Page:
OKTIBBEHA COUNTY — Four county residents are vying for an elected spot on the Starkville-Oktibbeha Consolidated School District Board of Trustees in November.
The incumbent, a member of the Education Association of East Oktibbeha County Schools, a previous parent-teacher organization executive president and a reverend have all qualified for the Nov. 2 election that will fill one of the two county seats on the board.
When the Starkville and Oktibbeha County school districts consolidated in 2015, legislation outlined the layout of the school board — three city representatives appointed by the Starkville Board of Aldermen and two elected by Oktibbeha County citizens who live outside city limits.
John Brown currently serves in the position up for election, while Jamilla Taylor serves in the other county position. The election for Taylor’s seat will take place in two years.
In order to qualify for candidacy, applicants had to deliver a petition of at least 50 registered voters supporting them to the Oktibbeha County Circuit Clerk’s office, Circuit Clerk Tony Rook said.
Incumbent Brown, who has served on the board since 2016, is running for re-election. He said through his position, he has striven to ensure students are put first, followed by teachers and then administrators. With a background in law enforcement and emergency services, Brown said he brings a perspective of security and preparation to the board.
“I’m running for re-election because I want to continue to see that students are placed first,” Brown said. “… I think I bring to the board issues about safety — issues about safety of our students, staff and administration, as well as emergency plans for preparedness.”
When Brown served as board president during the 2019-20 school year, he implemented a committee that evaluated current and new policies for the district. He said while he is proud of the work he has done during his past term on the board, if re-elected, two things he would like to see implemented is for all five board positions to be elected, instead of three appointed, and to restore religion in the schools.
“The one thing that I haven’t done and that I haven’t brought up that I would really like to see is to try to get prayer back in the school system,” Brown said. “I want to at least get it in our meetings.”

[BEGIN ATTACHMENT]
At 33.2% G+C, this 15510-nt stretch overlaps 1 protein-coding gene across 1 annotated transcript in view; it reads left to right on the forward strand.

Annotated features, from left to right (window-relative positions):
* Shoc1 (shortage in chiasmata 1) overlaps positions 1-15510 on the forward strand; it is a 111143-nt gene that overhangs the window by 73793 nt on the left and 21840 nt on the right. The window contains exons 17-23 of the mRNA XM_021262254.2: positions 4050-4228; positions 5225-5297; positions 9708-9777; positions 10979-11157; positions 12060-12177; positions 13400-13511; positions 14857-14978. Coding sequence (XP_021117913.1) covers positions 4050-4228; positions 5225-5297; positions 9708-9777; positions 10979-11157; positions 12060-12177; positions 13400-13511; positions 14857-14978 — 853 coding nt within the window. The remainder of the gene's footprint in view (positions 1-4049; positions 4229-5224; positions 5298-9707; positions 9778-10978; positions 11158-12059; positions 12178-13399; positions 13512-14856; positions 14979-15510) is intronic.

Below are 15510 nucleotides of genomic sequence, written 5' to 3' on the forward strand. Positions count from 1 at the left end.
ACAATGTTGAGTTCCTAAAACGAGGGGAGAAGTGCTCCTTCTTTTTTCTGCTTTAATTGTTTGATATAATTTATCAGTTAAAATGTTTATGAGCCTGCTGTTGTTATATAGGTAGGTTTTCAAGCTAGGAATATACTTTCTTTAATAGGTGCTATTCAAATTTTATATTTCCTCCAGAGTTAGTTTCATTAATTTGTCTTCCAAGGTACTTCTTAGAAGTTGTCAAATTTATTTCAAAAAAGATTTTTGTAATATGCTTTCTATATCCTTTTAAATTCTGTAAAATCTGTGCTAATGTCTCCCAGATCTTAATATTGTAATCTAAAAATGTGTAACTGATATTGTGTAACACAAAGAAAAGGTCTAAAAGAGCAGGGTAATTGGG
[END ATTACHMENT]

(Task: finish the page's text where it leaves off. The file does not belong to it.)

Longtime Oktibbeha County resident Willette DuVall said she is running as a voice for the rural community. While she is a part of the Education Association of East Oktibbeha County Schools, a nonprofit education group, she said she is running as an individual instead of representing her organization.
With a background in education, some policies she said she would like to see implemented include creating better communication between parents and administration, providing more COVID-19 support for the district, building incentive programs for teachers and chiefly establishing more diversity among the schools.
“We need to have a better understanding of people,” DuVall said. “Don’t just assume that we all come from the same place and we all have the same understanding and the same knowledge and skill set to deal with everything. When you come from different cultures, you have a different understanding. You have different ways of doing things.”
Licensed professional counselor Cassandra Palmer served as the executive PTO president for three years, with her final year being when COVID-19 hit in 2020. She said she has immense experience with the school district by being involved in strategic planning with Superintendent Eddie Peasant, attending parental involvement training and serving as a community stakeholder for when Peasant was hired.
Palmer also worked within both Starkville and Oktibbeha County school districts before consolidation through counseling services and currently has four children who attend SOCSD schools, allowing her to see what the district was like both pre and post-consolidation, she said. If elected, she said she would like to encourage two-way communication with all parents, urge the board to be more approachable for staff members and find ways to retain teachers.
“I think I have the unique perspective of having both worked in and outside of the schools as a school employee and someone working with students in the school from an outside perspective, too,” Palmer said. “… I think it’s important that we represent everyone, but I think it’s also important that we have representatives of the county that understand maybe some of the decisions, impacts and challenges that parents and students out here face.”
Rev. Ronnie Tucker serves as the pastor of Mt. Peiler Missionary Baptist Church in Starkville. He said he has a good working relationship with all of the population, which will make him a great candidate for the school board because he will advocate for all members of the community.
Tucker said, if elected, he would like to create equity within the district and provide transparency to all parents, students and teachers. A retired Mississippi State University professor in the Department of Political Science and Public Administration, where he taught public policy and administration, Tucker said his experience in policy would be beneficial to decision making if chosen to serve on the board.
“I think my background is going to be vital for this role because it has taught me how to look at policy implementation, policy evaluation, making sure the policy is guaranteed for the people,” Tucker said. “I want to make sure we are implementing policies that are reflective of the student needs and to make sure the students are prepared for college or the workforce.”